Arnice Pollock in memory of Harold Pollock

My Story...

Harold was born in Winnipeg on January 17, 1928, but lived his first nine years in Rhein, Saskatchewan, where his parents Abraham and Esther Pollock (née Krupkin) ran a general store. He was the youngest of three children. He had a brother Paul and a sister Evelyn.

The Pollock family moved to Winnipeg in 1937 but things did not go well for them financially and so they moved to Cudworth, Saskatchewan, where Harold attended high school. He had a private teacher for his Bar Mitzvah but never had a formal Jewish education. He made many good friends while living in Winnipeg so when he returned to go to the University of Manitoba he had no difficulty in renewing those relationships.

He was undecided about a career, but when he met me (Arnice Kozack), who was interested in teaching, he decided to follow that path. We were married on December 25, 1949. Harold graduated with a Bachelor of Arts degree in 1950 and a Bachelor of Education degree in 1951. He was employed by the Winnipeg School Division No. 1 and his first assignment was at Aberdeen Junior High School. He also taught for one year at Kelvin High School and then received a Master of Education degree from U of M before joining the staff at St. John's High School from 1959 to 1965. His subject was mathematics and he was told by many of his students he was an excellent teacher.

In 1966, Harold accepted an offer to organize and become the principal of the Winnipeg Adult Education Centre. In 1969, he moved to Sisler High School as Vice Principal for one year, then Principal, and later was asked to apply to become an Area Superintendent. He was very happy in his role as a Principal and didn't want to move, but his colleagues convinced him that he could be a good voice for education in the Superintendent's Office so he accepted the position. In 1972 he became Superintendent of Secondary Schools and in 1976 he was named Superintendent of Winnipeg School Division No. 1. He retired in 1984.

Harold was in the vanguard of curriculum change in mathematics in the early 1960s and worked with the Manitoba Department of Education in curriculum revision and teacher education. He was a participant in teacher groups and served on committees for the Manitoba Teachers' Society and the Winnipeg Teachers' Association. He was a founding member and past president of the Manitoba Association of Mathematics Teachers and a long-time member of the National Council of Teachers of Mathematics. He joined the Retired Teachers' Association of Manitoba when it was organized in 1990.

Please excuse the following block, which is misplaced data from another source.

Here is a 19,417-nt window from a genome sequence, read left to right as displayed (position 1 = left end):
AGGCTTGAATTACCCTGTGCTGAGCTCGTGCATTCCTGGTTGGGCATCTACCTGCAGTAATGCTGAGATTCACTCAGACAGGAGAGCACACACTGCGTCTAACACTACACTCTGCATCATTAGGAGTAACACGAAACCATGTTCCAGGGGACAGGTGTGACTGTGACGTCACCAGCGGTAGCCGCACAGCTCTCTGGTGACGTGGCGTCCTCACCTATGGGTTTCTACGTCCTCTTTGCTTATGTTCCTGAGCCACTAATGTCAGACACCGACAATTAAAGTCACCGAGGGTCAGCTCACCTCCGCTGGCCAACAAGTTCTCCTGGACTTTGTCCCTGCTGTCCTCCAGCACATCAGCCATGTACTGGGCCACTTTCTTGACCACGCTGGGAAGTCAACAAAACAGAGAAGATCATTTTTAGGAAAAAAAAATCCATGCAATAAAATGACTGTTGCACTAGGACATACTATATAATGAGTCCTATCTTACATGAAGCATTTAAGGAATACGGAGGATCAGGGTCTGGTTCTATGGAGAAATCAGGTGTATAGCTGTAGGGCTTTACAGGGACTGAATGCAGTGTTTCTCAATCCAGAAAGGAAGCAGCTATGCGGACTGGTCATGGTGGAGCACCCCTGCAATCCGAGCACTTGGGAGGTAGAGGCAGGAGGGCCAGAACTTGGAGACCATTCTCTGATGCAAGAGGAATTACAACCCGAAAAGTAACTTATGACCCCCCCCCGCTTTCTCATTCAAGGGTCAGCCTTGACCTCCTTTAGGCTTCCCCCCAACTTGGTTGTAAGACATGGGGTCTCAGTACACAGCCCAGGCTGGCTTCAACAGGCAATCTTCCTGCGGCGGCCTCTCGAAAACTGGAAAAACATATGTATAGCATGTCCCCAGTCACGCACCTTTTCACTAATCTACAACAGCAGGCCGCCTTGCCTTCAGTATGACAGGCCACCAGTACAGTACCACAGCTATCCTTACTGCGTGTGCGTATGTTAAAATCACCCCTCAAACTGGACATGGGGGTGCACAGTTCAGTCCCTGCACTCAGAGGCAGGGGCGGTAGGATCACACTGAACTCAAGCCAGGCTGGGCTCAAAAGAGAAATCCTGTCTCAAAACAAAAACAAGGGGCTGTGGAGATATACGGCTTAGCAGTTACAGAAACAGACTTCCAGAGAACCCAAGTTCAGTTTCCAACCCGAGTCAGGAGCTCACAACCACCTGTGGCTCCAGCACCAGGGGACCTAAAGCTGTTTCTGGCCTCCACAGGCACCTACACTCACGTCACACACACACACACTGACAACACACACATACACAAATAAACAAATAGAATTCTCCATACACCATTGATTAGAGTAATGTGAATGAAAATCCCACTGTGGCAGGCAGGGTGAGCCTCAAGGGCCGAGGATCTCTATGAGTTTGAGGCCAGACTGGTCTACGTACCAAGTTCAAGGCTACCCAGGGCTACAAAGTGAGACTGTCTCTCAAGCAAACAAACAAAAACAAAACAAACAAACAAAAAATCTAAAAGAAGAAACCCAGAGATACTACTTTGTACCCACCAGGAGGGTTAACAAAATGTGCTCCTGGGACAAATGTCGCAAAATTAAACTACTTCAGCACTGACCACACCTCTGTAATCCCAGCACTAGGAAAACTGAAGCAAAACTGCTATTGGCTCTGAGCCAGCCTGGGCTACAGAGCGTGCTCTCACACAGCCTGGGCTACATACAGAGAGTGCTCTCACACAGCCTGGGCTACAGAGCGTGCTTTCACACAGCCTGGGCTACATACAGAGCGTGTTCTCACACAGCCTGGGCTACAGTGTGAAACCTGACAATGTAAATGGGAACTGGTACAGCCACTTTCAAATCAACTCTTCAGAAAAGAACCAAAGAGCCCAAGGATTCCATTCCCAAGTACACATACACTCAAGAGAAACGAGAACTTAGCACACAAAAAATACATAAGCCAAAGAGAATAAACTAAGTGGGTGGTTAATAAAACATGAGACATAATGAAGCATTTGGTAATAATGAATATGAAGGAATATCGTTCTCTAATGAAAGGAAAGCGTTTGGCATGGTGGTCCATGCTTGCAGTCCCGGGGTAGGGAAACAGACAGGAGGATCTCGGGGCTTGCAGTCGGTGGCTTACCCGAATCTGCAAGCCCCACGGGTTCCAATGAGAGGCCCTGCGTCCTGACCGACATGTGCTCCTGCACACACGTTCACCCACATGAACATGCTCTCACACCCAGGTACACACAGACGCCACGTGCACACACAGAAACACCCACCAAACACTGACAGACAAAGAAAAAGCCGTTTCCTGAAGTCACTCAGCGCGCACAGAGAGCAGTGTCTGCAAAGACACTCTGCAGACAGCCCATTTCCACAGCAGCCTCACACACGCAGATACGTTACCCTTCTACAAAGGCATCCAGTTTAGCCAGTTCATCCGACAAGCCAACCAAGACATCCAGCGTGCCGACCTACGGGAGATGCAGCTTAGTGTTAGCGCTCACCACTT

Harold always had time for family and community. We raised four children — Carol of Richmond, B.C., Ellen (Stewart Leibl) of Winnipeg, Norman z'l (Janet Lerner) of Edmonton, and Ken (Lori Leinburd) of Phoenix. Harold coached our sons' baseball and hockey teams at the West Kildonan and Garden City Community Centres, was a member of the Rosh Pina Synagogue and Menorah Lodge No. 167 A.F. & A.M., and served on the Winnipeg Board of Jewish Education.

Harold also enjoyed the outdoors and derived much pleasure from activities with our children. Our backyard was a playground and baseball diamond in the summer and a hockey rink in the winter. The family's annual camping trips took us across Canada and the United States. Later, Harold enjoyed many activities with our nine grandchildren — Alana, AJ, and Ian McKenzie of Richmond, B.C., Matthew and Leah Leibl of Winnipeg, Shawn and David Pollock of Edmonton, Kevin Pollock of Tel Aviv, and Taryn Pollock of Phoenix. They were a whole new audience for his jokes and stories!

After Harold retired, we started spending winters in Palm Springs, California, where we enjoyed the warm weather, walking, reading, meeting new friends, and playing shuffleboard, billiards, and bridge. During the summers at home, Harold played slow-pitch baseball with the Senior All-Stars in Kildonan Park, and joined the Wellness Centre at the Seven Oaks Hospital. He was a model train enthusiast and a self-taught computer programmer, and delighted in developing and writing software.

Harold and I shared a number of interests including theatre, symphony, and travel, but we particularly relished playing duplicate bridge and were a regular partnership at various clubs. We achieved Life Master status from the American Contract Bridge League during the winter of 2000.

Harold passed away on July 1, 2008, at the age of 80.

He was dedicated to "what was good for the kids." He raised a family with love, lessons, and the instilment of good values, and he influenced the lives of many children and families — a wonderful man whose life made a difference in the world.